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Remote Control – The art of delivering successful workshops remotely

Remote Control – The art of delivering successful workshops remotely


Conventional wisdom has it that structured workshops of a technical nature are best delivered face-to-face in a meeting room with all the technical props and people in one place, interacting dynamically to achieve a common goal. With the coronavirus-related restrictions imposed on travel and social contact, this approach is no longer possible in most countries. Can remote working really offer a viable alternative? And if so, how?




Structured technical workshops, such as might be used for Hazard and Operability (HAZOP), Hazard Identification (HAZID) and Layers Of Protection Analysis (LOPA) studies, have traditionally been delivered face-to-face, with the workshop team sat around a large table, led by a facilitator and recorded by a scribe. Running such workshops remotely was uncommon, and usually only contemplated when the duration was short, perhaps a day or two, and the logistics of bringing together the workshop team were prohibitive, for example, in locations with civil unrest or military conflict.

However, constraints on travel and working practices arising from the global outbreak of coronavirus have necessitated that such workshops cease or run remotely. Whilst the benefits of pressing on are obvious, the concern is that the quality of the output will not be as high as face-to-face meetings and important issues may be missed. To address these concerns, it is worth reflecting for a moment on the factors that make face-to- face workshops successful.



Face-to-face workshops have been the norm for very good reason – they can be energising, collaborative and productive when facilitated properly. They allow people to interact, discuss issues thoroughly and build synergy.

Physical meetings tap into our innate desire to socialise and our interactions highlight the difference between simply holding a conversation and building a productive working relationship. We all communicate through non-verbal cues: body language, physical contact (a handshake or a hand on a shoulder), laughter, and facial expressions all build rapport and provide context. Without these, communication can feel awkward and may be incomplete. When we meet people face-to-face, we’re likely to chat and make small talk, share tea and coffee, lunch – all of which can help build a connection. In a workshop setting, non-verbal cues can be interpreted by the facilitator to assess reactions to concepts and opinions, and ensure the best is brought out of all participants. Similarly, participants will contribute positively and proactively if they feel part of the group and are encouraged by both the facilitator and the nonverbal cues of others.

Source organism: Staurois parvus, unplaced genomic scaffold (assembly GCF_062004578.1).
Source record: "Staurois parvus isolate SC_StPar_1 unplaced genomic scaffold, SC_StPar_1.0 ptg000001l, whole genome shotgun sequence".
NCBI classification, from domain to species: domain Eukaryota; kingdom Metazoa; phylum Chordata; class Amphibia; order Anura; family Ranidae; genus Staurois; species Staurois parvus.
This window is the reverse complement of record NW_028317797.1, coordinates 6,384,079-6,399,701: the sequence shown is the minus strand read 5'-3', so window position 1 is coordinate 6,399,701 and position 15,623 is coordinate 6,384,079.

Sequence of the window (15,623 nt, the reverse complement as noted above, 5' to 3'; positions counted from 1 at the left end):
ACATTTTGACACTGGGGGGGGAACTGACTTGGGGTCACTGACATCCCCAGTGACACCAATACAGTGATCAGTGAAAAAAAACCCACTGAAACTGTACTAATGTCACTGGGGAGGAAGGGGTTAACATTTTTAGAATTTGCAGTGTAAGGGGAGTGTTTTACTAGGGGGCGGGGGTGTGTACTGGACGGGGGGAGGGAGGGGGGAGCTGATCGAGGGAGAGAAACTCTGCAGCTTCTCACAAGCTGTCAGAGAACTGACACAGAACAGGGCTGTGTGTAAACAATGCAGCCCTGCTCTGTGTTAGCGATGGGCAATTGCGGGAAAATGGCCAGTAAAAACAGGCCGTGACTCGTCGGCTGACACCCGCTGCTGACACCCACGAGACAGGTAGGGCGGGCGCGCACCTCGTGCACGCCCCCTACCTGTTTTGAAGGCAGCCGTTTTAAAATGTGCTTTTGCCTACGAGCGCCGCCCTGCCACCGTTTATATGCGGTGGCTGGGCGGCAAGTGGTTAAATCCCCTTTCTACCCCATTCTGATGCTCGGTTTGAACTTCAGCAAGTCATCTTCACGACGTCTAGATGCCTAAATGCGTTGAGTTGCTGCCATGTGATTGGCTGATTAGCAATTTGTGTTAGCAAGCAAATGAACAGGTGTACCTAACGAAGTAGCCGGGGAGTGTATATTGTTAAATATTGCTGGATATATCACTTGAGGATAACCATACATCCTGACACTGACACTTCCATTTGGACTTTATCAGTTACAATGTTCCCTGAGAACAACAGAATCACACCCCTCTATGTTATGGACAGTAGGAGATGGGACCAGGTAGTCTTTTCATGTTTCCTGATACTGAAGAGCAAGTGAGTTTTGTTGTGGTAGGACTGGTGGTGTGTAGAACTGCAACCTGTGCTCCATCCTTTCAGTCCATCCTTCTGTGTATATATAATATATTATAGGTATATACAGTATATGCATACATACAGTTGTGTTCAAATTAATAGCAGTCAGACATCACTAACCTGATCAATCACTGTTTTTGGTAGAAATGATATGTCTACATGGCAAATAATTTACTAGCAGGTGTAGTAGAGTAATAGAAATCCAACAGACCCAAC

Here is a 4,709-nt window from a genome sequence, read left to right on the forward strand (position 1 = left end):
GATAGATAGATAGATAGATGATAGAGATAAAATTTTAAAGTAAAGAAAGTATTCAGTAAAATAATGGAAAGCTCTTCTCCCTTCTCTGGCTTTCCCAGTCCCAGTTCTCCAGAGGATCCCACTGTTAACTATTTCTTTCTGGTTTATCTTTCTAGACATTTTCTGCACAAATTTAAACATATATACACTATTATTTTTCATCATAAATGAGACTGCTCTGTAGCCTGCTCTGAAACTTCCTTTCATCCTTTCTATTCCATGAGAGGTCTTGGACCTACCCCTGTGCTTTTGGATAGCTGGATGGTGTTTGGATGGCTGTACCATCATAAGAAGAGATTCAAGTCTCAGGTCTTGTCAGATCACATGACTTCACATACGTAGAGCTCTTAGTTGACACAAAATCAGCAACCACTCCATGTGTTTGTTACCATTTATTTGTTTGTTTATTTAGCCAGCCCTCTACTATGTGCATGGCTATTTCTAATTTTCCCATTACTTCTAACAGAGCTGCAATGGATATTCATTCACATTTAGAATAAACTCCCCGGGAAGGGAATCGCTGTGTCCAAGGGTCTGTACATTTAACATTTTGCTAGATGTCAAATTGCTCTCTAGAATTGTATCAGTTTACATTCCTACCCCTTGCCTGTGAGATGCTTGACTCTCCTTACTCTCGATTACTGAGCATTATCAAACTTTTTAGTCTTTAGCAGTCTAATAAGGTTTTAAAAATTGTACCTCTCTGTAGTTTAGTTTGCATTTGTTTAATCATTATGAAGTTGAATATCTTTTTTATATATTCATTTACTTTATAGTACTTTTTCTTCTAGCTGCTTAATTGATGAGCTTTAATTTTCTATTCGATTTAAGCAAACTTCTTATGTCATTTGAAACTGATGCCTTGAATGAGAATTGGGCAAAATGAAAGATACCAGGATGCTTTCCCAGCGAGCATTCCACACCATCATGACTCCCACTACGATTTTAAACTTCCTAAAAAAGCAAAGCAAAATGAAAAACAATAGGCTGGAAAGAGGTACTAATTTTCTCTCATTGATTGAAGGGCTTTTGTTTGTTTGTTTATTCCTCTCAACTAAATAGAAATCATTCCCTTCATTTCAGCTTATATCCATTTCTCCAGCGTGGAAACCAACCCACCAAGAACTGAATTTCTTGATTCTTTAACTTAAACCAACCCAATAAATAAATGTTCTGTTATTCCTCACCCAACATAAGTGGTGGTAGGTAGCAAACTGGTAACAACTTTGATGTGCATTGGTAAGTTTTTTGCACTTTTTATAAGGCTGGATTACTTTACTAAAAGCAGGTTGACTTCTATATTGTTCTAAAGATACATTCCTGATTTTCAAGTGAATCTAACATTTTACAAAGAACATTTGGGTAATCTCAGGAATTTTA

Around a table, sharing technical information, such as large drawings, 3D models or a live record of findings via projector, is straightforward and inclusive.



Whilst remote workshops enabled by digital communication cannot quite live up to these outcomes, particularly in terms of rapport, technically they can be as efficient and effective if properly prepared and expertly facilitated – see Table 1 for tips and hints. The essential keys to success are to:

  • Make all supporting information available electronically.
  • Test the host platform before you start, but accept that there may be interruptions in service, and plan accordingly.
  • Keep sessions short, so that participants remain focused.
  • Adopt a clear participation protocol and make sure this is highlighted at the start of every session.


Table 1 – Top tips for remote workshops


If these and other tips are followed, there is an argument that remote workshop can be more focused and more productive than corresponding face-to-face meetings. Economically, they are, of course, cheaper because no travel and accommodation costs are incurred. But the key question is whether critical safety issues are more likely to be missed in a remote environment compared to face-to-face? If the participants are the same, the underlying method is the same, the preparation the same (or possibly more extensive) and the facilitation and recording are equally comprehensive, then there is no obvious reason why remote workshops should be more vulnerable to oversights.



In the face of unprecedented restrictions on normal working life brought about by the coronavirus pandemic, remote workshops are being adopted as a practical way to make progress. Whilst replicating the richness of social and visual interactions associated with face-to-face meetings is too much to hope for, an expertly planned and executed remote workshop can still deliver a quality, technical outcome.

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Remote Control – The art of delivering successful workshops remotely